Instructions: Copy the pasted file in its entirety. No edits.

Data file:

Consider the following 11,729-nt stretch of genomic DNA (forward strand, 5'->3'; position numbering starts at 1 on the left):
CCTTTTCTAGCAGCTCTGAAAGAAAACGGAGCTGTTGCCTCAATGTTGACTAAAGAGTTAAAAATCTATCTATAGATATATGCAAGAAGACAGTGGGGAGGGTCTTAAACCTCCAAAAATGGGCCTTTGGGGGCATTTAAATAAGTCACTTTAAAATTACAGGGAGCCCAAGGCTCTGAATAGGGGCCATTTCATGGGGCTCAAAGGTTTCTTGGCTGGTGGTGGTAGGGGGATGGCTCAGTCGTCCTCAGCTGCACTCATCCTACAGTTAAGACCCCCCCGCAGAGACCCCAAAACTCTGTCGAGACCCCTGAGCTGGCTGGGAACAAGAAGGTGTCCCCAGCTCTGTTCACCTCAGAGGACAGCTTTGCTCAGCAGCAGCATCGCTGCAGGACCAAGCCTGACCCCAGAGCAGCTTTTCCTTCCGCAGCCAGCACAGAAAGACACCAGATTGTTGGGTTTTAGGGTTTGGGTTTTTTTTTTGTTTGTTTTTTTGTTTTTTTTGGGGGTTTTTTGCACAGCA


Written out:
Consider the following 11,729-nt stretch of genomic DNA (forward strand, 5'->3'; position numbering starts at 1 on the left):
CCTTTTCTAGCAGCTCTGAAAGAAAACGGAGCTGTTGCCTCAATGTTGACTAAAGAGTTAAAAATCTATCTATAGATATATGCAAGAAGACAGTGGGGAGGGTCTTAAACCTCCAAAAATGGGCCTTTGGGGGCATTTAAATAAGTCACTTTAAAATTACAGGGAGCCCAAGGCTCTGAATAGGGGCCATTTCATGGGGCTCAAAGGTTTCTTGGCTGGTGGTGGTAGGGGGATGGCTCAGTCGTCCTCAGCTGCACTCATCCTACAGTTAAGACCCCCCCGCAGAGACCCCAAAACTCTGTCGAGACCCCTGAGCTGGCTGGGAACAAGAAGGTGTCCCCAGCTCTGTTCACCTCAGAGGACAGCTTTGCTCAGCAGCAGCATCGCTGCAGGACCAAGCCTGACCCCAGAGCAGCTTTTCCTTCCGCAGCCAGCACAGAAAGACACCAGATTGTTGGGTTTTAGGGTTTGGGTTTTTTTTTTGTTTGTTTTTTTGTTTTTTTTGGGGGTTTTTTGCACAGCA